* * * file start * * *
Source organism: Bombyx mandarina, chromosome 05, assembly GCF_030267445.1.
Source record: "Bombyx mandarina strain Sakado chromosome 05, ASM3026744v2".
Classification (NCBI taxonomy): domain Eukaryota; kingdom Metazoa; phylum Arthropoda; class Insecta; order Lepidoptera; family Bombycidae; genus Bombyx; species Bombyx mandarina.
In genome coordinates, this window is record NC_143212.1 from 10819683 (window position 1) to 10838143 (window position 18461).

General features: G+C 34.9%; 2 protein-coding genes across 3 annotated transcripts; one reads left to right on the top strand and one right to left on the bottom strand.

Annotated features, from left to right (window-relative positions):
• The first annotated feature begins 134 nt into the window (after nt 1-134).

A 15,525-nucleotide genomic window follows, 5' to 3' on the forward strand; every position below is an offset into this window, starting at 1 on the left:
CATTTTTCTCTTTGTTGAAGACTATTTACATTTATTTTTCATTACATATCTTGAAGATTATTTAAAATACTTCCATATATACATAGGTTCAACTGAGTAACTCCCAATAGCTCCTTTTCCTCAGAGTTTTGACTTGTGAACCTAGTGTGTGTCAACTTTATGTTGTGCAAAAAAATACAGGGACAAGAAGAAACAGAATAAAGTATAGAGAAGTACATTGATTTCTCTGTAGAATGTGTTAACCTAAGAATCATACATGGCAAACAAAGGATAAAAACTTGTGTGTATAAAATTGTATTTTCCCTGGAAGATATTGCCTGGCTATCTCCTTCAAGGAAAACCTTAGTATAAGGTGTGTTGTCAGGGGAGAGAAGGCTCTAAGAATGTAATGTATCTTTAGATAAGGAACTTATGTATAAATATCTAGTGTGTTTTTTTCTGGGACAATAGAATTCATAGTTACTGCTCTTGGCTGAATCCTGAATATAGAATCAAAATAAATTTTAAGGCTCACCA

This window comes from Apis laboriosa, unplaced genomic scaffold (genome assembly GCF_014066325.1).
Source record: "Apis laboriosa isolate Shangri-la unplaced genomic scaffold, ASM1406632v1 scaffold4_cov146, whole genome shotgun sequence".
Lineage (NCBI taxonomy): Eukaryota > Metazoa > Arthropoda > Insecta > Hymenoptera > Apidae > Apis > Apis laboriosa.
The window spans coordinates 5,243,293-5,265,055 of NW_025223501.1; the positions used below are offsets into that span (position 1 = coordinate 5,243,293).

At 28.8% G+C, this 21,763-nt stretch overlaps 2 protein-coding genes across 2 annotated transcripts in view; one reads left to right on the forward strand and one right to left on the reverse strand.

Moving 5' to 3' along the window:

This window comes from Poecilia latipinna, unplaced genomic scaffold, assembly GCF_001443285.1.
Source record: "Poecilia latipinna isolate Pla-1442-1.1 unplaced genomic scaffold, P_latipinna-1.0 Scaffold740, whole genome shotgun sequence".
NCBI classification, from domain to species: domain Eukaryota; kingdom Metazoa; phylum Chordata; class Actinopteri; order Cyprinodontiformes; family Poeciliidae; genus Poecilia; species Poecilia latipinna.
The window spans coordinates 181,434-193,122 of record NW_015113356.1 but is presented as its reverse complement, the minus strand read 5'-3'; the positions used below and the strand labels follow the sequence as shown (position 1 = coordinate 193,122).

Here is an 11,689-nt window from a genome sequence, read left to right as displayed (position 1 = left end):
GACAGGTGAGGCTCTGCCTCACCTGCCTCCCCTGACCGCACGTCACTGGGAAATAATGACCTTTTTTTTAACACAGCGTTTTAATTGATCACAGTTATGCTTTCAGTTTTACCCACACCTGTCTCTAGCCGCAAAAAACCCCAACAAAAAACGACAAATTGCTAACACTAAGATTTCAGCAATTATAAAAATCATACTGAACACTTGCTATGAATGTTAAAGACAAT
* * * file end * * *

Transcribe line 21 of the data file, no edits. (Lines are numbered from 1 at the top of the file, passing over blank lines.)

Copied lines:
GACAGGTGAGGCTCTGCCTCACCTGCCTCCCCTGACCGCACGTCACTGGGAAATAATGACCTTTTTTTTAACACAGCGTTTTAATTGATCACAGTTATGCTTTCAGTTTTACCCACACCTGTCTCTAGCCGCAAAAAACCCCAACAAAAAACGACAAATTGCTAACACTAAGATTTCAGCAATTATAAAAATCATACTGAACACTTGCTATGAATGTTAAAGACAAT